9. Hindsight is always 20/20. At the time EE had to go. He has benefited by the change in scenery. As pointed out by Chad, he struggled the first 2 years with the Blue Jays. He is now either at IB or DH. I don’t see him at Third anymore. It has also helped him that he is in the American League. Who knows what would have happen to him if he was traded to a National League team.

    Speaking of that, I would like to see the NL go to the DH. I think it would help the Reds in the coming years as Joey V gets older. I am an “old school” guy but it is time for the NL to change. Every other league uses the DH, high school, college, minor leagues and the AL. It is now time for NL to go to it as well!

    • DH in the NL?

      Blasphemy!! (just kidding)

      And I think artificial turf was a bad idea too (not kidding).

      The DH has some attractive qualities, but really don’t like it, Not even being old school. It does change the way teams put their rosters together. Starters generally pitch more innings (i think I read that) for AL teams because of the DH. It has seemed to wear on some starting pitchers. And the AL scores more runs. It has prolonged the careers of some players.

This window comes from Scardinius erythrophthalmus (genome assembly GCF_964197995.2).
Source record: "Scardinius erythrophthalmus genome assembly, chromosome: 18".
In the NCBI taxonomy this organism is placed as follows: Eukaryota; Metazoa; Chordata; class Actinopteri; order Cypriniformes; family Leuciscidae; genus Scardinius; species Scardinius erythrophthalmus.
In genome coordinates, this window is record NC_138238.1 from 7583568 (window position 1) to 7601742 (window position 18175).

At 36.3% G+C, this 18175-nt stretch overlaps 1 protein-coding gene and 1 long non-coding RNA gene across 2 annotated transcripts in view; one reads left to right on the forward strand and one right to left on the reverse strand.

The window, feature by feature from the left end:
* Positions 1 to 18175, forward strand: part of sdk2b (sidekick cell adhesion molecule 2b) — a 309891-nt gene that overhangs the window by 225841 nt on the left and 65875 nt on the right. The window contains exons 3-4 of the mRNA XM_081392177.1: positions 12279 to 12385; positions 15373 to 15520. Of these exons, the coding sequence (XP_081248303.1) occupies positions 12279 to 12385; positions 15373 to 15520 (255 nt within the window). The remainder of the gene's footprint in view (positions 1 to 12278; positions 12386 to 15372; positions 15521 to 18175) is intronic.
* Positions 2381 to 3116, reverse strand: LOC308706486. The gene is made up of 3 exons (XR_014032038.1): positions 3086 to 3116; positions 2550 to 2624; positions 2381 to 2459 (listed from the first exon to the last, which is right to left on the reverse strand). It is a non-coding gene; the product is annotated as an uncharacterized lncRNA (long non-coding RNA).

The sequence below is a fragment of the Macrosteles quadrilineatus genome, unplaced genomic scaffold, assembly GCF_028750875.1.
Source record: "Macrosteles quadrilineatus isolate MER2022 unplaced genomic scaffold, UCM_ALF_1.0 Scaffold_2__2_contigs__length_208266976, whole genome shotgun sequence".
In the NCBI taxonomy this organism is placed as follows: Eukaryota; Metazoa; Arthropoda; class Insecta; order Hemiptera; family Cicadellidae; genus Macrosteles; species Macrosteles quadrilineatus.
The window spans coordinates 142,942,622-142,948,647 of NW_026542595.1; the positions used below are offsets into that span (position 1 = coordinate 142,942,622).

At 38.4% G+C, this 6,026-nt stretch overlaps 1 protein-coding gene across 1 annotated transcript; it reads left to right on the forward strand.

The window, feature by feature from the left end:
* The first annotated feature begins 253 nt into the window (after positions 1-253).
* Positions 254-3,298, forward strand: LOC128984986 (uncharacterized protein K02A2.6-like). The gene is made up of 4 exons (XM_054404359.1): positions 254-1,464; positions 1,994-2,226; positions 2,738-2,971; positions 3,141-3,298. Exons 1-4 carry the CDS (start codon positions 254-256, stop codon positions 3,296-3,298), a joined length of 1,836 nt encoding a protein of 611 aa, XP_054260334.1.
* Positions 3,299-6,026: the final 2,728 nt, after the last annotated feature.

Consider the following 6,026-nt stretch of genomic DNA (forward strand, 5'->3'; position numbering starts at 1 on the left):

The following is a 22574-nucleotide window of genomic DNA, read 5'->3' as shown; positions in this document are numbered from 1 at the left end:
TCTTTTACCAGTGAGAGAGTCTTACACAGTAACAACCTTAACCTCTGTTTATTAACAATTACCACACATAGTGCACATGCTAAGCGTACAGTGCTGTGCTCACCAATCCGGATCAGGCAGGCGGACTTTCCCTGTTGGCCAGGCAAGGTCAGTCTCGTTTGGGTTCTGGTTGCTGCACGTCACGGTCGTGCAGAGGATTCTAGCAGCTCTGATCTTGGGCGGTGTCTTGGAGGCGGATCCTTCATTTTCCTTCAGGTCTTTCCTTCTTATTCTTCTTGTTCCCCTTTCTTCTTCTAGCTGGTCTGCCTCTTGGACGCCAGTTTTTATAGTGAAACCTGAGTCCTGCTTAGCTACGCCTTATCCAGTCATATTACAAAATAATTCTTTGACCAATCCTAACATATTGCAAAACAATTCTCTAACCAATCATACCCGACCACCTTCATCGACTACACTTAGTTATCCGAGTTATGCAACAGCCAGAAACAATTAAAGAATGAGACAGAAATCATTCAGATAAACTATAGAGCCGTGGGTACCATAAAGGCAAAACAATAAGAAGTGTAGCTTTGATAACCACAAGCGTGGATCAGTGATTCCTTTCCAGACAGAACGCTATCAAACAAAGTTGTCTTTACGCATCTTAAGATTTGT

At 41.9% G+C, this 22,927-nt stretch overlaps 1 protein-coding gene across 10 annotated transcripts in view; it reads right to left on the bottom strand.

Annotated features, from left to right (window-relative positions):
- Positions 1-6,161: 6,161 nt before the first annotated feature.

10. Since we were talking about Premiere Leage clubs in the other thread, here’s something for you: Did you know that clubs in England, in addition to physical therapists, also employ a team of psychologists? The idea is that in order for athletes to perform their best, it’s not enough to make sure their bodies are in peak physical condition, but also their minds. There is the belief, which I prescribe heavily to, that confidence plays a big part in performance, not just in sports, but in all aspects of life. It runs very counter to the American ideal of just “sucking it up” and “doing your job”.